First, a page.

Last week’s action gave traders another case of whiplash. The markets rose sharply following the midterm elections. In fact, the 60-point move up in the SPX 500 on Wednesday was the ninth best ever. On Thursday, the Fed passed on a rate hike, issued a hawkish statement and seemed to hint at inflation worries.
Do we need to be worried as well?
The markets were hammered on Thursday and Friday, but it actually had nothing to do with the the Fed. History has shown that big up moves are lost every time within days or weeks, so a pullback within a continued downtrend was not a surprise.
Another rate hike in December (the ninth since 2015) would not be a surprise either. However, it appears inflation expectations are rising and that concerns the committee.
Inflation worries ahead
Friday’s Producer Price Index (PPI) number was alarmingly high, annualized at 7.2%. That is well above what is acceptable to the Fed, so they may have to not only hike faster but higher than planned. One number does not a trend make. We’ll wait to see how the PPI looks over the next month or two. In next month’s jobs report, we’ll get additional information from the Consumer Price Index (CPI) and wage growth numbers.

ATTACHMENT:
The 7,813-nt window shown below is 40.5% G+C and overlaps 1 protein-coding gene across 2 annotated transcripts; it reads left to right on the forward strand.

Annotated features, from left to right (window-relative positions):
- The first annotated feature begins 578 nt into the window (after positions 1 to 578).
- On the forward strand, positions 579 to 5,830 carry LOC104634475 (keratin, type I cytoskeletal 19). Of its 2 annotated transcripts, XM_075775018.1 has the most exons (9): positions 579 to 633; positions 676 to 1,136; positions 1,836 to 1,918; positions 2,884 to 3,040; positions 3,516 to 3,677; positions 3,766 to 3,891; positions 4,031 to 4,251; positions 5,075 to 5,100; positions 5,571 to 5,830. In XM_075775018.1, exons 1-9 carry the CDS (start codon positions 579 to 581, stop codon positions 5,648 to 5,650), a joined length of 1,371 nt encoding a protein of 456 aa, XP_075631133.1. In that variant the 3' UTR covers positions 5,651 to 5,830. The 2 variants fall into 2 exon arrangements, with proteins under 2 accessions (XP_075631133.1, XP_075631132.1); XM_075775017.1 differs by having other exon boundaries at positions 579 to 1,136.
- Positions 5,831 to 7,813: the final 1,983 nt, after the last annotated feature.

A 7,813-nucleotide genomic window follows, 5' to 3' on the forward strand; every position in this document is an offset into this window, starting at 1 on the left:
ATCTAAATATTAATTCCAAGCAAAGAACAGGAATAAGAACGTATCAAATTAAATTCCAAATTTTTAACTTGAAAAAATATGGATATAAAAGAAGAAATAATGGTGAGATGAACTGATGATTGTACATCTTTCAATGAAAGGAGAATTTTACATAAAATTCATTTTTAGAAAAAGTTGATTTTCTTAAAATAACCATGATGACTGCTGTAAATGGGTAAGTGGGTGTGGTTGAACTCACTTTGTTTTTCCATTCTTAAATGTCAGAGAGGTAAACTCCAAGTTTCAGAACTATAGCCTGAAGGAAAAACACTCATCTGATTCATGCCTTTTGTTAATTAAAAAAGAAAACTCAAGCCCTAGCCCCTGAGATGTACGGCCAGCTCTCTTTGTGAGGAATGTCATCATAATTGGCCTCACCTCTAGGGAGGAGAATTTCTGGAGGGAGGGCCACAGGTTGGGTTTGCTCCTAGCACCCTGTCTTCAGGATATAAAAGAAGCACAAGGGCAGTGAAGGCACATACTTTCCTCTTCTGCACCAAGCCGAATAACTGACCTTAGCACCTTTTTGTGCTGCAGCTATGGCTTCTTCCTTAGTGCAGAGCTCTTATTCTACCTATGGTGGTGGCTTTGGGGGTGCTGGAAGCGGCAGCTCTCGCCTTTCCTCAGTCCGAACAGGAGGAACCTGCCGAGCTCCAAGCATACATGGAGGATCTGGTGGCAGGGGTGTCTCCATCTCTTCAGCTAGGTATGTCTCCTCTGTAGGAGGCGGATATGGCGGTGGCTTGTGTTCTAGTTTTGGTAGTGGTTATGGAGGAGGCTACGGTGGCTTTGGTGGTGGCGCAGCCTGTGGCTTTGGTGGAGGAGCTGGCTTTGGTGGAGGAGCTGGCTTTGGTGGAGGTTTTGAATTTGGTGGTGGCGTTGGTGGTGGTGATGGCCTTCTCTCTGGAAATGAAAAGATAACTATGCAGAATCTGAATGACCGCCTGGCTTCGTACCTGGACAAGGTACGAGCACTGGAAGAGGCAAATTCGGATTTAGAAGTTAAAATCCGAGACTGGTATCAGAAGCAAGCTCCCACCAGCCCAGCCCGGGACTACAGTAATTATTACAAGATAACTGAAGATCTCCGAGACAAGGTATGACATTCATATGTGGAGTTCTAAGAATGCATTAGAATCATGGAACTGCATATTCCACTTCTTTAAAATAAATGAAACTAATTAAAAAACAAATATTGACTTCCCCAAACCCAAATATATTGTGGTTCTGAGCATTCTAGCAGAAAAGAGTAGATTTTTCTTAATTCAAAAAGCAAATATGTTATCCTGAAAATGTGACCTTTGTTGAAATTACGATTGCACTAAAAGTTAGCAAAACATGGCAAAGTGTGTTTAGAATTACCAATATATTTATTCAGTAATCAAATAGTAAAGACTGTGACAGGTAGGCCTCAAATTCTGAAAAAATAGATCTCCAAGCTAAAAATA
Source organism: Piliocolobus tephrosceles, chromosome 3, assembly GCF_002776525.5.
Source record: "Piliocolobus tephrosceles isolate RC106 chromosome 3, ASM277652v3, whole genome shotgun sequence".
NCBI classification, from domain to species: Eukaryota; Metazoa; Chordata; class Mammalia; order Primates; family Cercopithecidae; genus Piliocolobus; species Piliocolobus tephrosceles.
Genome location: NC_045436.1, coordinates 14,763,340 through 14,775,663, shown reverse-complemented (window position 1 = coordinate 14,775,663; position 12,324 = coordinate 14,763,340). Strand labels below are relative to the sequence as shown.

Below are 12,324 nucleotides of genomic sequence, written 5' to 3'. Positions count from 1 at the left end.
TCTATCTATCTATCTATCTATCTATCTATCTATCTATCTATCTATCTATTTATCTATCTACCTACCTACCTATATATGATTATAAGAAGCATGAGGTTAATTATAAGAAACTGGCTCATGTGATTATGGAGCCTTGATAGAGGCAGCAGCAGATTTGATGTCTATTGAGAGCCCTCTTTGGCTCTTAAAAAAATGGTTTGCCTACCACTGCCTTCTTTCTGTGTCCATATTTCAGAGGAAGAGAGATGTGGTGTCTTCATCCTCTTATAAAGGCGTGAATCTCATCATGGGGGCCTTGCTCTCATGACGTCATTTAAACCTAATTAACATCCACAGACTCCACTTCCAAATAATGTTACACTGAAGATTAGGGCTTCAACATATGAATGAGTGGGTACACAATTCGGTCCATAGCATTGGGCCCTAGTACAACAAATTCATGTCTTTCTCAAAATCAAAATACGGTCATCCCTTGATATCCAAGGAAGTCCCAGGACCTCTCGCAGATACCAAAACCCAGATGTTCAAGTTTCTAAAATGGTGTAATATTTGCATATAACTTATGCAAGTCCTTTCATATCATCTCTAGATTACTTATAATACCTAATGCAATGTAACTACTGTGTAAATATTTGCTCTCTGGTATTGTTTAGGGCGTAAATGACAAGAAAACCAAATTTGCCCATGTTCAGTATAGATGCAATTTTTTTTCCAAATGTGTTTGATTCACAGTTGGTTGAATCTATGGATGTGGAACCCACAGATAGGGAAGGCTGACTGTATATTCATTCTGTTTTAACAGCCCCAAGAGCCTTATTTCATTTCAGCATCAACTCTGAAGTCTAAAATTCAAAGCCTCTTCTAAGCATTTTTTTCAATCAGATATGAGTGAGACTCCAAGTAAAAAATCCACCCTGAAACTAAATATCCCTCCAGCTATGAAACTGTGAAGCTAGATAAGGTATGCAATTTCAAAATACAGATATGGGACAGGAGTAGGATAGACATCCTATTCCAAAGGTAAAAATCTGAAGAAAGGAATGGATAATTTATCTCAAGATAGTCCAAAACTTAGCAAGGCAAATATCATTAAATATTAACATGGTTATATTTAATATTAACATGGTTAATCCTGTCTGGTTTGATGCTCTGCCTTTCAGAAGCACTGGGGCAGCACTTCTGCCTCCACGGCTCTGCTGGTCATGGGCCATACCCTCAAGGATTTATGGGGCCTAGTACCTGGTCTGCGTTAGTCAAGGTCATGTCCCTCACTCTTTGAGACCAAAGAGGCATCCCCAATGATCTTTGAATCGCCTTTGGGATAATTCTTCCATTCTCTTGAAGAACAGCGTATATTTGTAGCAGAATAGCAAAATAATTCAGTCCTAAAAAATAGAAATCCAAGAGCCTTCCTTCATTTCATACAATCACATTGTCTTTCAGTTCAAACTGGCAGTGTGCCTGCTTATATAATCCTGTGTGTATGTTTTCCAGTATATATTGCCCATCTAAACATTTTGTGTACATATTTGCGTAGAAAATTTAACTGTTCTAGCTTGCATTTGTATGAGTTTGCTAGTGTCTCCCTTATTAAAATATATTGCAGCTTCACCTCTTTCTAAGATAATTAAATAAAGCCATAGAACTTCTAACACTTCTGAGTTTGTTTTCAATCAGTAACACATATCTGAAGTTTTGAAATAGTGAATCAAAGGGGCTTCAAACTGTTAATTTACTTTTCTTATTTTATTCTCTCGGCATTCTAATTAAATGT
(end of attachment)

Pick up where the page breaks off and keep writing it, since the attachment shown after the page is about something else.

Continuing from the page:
The Fed has been trying (willing?) to allow some inflation to come into the system for years. A strengthening employment market and economy slowly delivered. As a result, inflation expectations have been anchored but modestly rising. The Fed’s tolerance seems to hover around 2-2.5% annual inflation. Above that, inflation worries kick in and red flags will fly.
You may have heard the Fed talk about a symmetrical inflation target. If the numbers point to inflation that is too high or too low, the Fed will respond. Yes, the expectation of higher inflation is going to be a concern. They will use all tools at their disposal to snuff out inflation if it appears out of control.
Note that on Friday, the hotter than expected PPI knocked stocks around, but bonds moved higher. Perhaps the bond market will embrace an aggressive Fed? Time will tell.